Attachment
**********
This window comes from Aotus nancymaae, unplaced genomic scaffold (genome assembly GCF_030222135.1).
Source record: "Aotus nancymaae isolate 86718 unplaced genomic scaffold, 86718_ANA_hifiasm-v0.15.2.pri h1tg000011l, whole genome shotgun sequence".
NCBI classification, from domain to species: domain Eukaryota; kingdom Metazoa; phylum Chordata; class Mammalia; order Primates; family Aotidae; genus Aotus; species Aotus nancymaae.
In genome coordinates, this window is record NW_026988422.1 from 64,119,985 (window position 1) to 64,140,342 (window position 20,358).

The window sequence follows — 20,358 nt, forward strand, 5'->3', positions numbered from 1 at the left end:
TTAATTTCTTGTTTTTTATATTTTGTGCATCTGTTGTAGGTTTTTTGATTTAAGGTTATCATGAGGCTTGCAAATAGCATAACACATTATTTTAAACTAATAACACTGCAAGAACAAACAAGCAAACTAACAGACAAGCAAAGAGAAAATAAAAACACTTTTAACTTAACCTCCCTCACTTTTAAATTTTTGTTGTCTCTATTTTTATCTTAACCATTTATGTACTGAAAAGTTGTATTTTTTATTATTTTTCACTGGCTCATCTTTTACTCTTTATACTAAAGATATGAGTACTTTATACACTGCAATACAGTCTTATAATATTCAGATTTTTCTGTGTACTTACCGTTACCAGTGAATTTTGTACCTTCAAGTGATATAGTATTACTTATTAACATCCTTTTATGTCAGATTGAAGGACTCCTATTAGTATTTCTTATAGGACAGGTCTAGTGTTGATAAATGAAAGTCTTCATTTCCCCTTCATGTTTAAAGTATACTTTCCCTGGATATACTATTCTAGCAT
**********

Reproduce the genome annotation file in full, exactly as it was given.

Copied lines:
This window comes from Aotus nancymaae, unplaced genomic scaffold (genome assembly GCF_030222135.1).
Source record: "Aotus nancymaae isolate 86718 unplaced genomic scaffold, 86718_ANA_hifiasm-v0.15.2.pri h1tg000011l, whole genome shotgun sequence".
NCBI classification, from domain to species: domain Eukaryota; kingdom Metazoa; phylum Chordata; class Mammalia; order Primates; family Aotidae; genus Aotus; species Aotus nancymaae.
In genome coordinates, this window is record NW_026988422.1 from 64,119,985 (window position 1) to 64,140,342 (window position 20,358).

The window sequence follows — 20,358 nt, forward strand, 5'->3', positions numbered from 1 at the left end:
TTAATTTCTTGTTTTTTATATTTTGTGCATCTGTTGTAGGTTTTTTGATTTAAGGTTATCATGAGGCTTGCAAATAGCATAACACATTATTTTAAACTAATAACACTGCAAGAACAAACAAGCAAACTAACAGACAAGCAAAGAGAAAATAAAAACACTTTTAACTTAACCTCCCTCACTTTTAAATTTTTGTTGTCTCTATTTTTATCTTAACCATTTATGTACTGAAAAGTTGTATTTTTTATTATTTTTCACTGGCTCATCTTTTACTCTTTATACTAAAGATATGAGTACTTTATACACTGCAATACAGTCTTATAATATTCAGATTTTTCTGTGTACTTACCGTTACCAGTGAATTTTGTACCTTCAAGTGATATAGTATTACTTATTAACATCCTTTTATGTCAGATTGAAGGACTCCTATTAGTATTTCTTATAGGACAGGTCTAGTGTTGATAAATGAAAGTCTTCATTTCCCCTTCATGTTTAAAGTATACTTTCCCTGGATATACTATTCTAGCAT